Thursday 21 February 2019

Fitzpatrick wife 'didn't lead extravagant life' as she battles for €6m

Catriona Fitzpatrick. Photo: Collins Courts
Catriona Fitzpatrick. Photo: Collins Courts
Sean Fitzpatrick. Photo: Collins Courts

Catriona Fitzpatrick, the wife of former Anglo Irish Bank chairman Sean Fitzpatrick, is claiming around €6m in assets, some of which were jointly held by the couple before her husband was declared bankrupt in 2010, the High Court has heard.

Mrs Fitzpatrick was giving evidence on the second day of the hearing of three actions relating to whether she has any interest in assets that were the subject of the bankruptcy.


Mr Fitzpatrick was declared bankrupt with assets of €47m and debts of €147m and has since exited bankruptcy.

Mrs Fitzpatrick has brought proceedings against official assignee (OA) in bankruptcy Chris Lehane and her husband (as the bankrupt), claiming she has an entitlement to various assets, including property, shares and bonds.

The OA, in the estate of Mr Fitzpatrick, has brought his own proceedings against Mrs Fitzpatrick and the couple's three children, David, Jonathan and Sara Fitzpatrick.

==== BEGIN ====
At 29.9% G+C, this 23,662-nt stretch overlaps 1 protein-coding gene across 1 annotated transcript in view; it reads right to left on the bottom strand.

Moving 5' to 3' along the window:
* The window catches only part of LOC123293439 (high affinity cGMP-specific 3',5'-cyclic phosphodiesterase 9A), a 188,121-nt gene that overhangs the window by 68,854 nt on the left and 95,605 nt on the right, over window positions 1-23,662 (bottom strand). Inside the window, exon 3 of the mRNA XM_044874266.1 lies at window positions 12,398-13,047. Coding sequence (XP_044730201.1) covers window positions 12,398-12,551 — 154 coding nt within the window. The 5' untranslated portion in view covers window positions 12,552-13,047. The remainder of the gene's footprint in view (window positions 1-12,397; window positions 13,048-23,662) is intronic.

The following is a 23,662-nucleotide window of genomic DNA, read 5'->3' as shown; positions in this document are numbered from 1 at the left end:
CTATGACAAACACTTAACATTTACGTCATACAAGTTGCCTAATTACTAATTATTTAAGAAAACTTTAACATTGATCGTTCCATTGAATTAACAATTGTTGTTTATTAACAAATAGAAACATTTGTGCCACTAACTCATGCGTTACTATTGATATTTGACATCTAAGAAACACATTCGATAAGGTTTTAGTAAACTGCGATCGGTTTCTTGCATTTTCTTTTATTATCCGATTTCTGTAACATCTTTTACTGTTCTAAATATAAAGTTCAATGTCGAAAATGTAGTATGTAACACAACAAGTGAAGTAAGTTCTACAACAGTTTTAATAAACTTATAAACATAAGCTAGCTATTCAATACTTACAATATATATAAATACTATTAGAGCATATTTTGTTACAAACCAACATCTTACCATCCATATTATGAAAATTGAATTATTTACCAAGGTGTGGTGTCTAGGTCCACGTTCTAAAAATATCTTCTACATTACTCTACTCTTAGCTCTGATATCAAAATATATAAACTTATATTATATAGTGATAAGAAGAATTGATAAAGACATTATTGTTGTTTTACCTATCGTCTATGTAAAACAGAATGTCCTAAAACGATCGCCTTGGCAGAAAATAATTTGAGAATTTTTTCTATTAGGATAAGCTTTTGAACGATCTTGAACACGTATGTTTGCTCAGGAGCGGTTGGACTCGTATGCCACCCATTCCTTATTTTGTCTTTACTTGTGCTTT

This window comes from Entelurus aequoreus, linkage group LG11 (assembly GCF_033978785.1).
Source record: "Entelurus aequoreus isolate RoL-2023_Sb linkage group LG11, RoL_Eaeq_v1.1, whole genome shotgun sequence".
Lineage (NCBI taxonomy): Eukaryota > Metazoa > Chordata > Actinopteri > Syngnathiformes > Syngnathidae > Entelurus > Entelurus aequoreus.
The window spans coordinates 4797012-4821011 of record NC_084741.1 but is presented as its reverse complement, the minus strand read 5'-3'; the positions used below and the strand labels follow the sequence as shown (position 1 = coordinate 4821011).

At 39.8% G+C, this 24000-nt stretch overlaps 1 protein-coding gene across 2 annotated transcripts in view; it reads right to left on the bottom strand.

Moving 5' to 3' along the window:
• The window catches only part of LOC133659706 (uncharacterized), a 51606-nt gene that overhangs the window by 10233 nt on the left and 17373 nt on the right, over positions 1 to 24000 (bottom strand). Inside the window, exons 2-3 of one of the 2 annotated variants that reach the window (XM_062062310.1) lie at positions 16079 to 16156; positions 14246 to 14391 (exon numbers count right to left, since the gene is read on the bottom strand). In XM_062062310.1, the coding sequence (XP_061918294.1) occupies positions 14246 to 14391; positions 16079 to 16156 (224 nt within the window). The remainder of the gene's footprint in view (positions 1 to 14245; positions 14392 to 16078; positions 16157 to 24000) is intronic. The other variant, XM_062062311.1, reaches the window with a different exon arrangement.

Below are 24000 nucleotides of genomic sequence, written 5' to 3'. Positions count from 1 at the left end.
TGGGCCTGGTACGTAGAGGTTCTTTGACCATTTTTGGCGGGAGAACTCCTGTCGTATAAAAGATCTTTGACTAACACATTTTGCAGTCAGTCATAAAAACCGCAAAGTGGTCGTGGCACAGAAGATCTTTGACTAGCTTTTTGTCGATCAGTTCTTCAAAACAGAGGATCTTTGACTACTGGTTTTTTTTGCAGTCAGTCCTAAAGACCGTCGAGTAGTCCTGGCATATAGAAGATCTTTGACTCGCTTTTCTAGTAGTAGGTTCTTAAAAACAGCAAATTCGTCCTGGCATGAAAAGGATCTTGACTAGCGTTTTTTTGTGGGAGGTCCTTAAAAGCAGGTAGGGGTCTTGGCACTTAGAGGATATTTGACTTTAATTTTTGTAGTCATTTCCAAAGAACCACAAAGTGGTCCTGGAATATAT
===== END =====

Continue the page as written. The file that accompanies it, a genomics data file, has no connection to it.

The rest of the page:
Irish Bank Resolution Corporation (IBRC), which took over Anglo, has brought separate related proceedings against Mrs Fitzpatrick.

It denies she is entitled to claim monies loaned to fund asset investments or that the loans were given on a non- recourse basis to her.

The court heard that when the couple refinanced their loans in 2009, she was aware that the amount owed by them in loans for their investments was around €80m.

Mrs Fitzpatrick said repeatedly she was not aware of the detail of all those and left the figures entirely to her husband.

Mrs Fitzpatrick told her counsel, Gerard Durcan, that most of the investments came after her husband became non-executive chairman of Anglo in 2005.

They had a joint deposit and borrowing account, which she had only a general knowledge of, but repeatedly said she knew the detail of what assets they concerned.

When Mr Fitzpatrick asked her to sign documents she did it, "sometimes in the middle of dinner".

She had good knowledge of investments of their main property, including their home in Greystones, Co Wicklow, as well as a townhouse and an apartment in Malaga.

When it came to other investments, she left the details to Mr Fitzpatrick. She also knew he had a very good pension, and when he retired from Anglo they were very comfortably off.

"Money was not my common denominator, we wanted it for security, but I did not lead an extravagant lifestyle at all," she said.

Cross-examined by Paul Gallagher, for the OA, Mrs Fitzpatrick initially could not remember exactly how much she was claiming, but then said: "About six million, sorry."

The case continues.

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